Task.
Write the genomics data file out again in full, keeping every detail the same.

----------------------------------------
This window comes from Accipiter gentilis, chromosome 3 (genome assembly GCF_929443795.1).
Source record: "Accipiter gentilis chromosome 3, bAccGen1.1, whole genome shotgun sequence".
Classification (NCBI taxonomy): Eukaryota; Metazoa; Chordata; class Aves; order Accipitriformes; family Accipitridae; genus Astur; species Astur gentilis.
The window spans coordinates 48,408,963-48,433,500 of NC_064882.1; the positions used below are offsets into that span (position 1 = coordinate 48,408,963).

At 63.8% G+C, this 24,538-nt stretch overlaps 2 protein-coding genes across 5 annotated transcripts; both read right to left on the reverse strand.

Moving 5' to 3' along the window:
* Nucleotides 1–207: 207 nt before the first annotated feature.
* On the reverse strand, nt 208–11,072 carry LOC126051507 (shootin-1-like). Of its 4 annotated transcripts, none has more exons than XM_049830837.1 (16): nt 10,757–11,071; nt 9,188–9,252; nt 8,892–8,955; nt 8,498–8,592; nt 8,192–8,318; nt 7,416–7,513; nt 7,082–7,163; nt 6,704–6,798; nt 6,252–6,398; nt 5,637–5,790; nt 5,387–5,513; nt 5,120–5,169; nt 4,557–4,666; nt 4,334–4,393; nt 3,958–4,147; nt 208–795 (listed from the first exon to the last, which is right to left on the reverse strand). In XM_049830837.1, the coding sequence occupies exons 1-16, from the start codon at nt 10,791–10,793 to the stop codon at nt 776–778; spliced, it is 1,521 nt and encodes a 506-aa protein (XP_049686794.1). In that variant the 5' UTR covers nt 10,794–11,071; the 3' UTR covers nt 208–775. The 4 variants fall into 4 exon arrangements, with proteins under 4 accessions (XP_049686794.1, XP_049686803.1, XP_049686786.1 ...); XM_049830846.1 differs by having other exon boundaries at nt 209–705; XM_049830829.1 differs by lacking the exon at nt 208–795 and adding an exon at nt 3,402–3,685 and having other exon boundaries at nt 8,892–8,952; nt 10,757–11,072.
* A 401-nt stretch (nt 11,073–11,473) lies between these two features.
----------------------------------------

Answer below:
This window comes from Accipiter gentilis, chromosome 3 (genome assembly GCF_929443795.1).
Source record: "Accipiter gentilis chromosome 3, bAccGen1.1, whole genome shotgun sequence".
Classification (NCBI taxonomy): Eukaryota; Metazoa; Chordata; class Aves; order Accipitriformes; family Accipitridae; genus Astur; species Astur gentilis.
The window spans coordinates 48,408,963-48,433,500 of NC_064882.1; the positions used below are offsets into that span (position 1 = coordinate 48,408,963).

At 63.8% G+C, this 24,538-nt stretch overlaps 2 protein-coding genes across 5 annotated transcripts; both read right to left on the reverse strand.

Moving 5' to 3' along the window:
* Nucleotides 1–207: 207 nt before the first annotated feature.
* On the reverse strand, nt 208–11,072 carry LOC126051507 (shootin-1-like). Of its 4 annotated transcripts, none has more exons than XM_049830837.1 (16): nt 10,757–11,071; nt 9,188–9,252; nt 8,892–8,955; nt 8,498–8,592; nt 8,192–8,318; nt 7,416–7,513; nt 7,082–7,163; nt 6,704–6,798; nt 6,252–6,398; nt 5,637–5,790; nt 5,387–5,513; nt 5,120–5,169; nt 4,557–4,666; nt 4,334–4,393; nt 3,958–4,147; nt 208–795 (listed from the first exon to the last, which is right to left on the reverse strand). In XM_049830837.1, the coding sequence occupies exons 1-16, from the start codon at nt 10,791–10,793 to the stop codon at nt 776–778; spliced, it is 1,521 nt and encodes a 506-aa protein (XP_049686794.1). In that variant the 5' UTR covers nt 10,794–11,071; the 3' UTR covers nt 208–775. The 4 variants fall into 4 exon arrangements, with proteins under 4 accessions (XP_049686794.1, XP_049686803.1, XP_049686786.1 ...); XM_049830846.1 differs by having other exon boundaries at nt 209–705; XM_049830829.1 differs by lacking the exon at nt 208–795 and adding an exon at nt 3,402–3,685 and having other exon boundaries at nt 8,892–8,952; nt 10,757–11,072.
* A 401-nt stretch (nt 11,073–11,473) lies between these two features.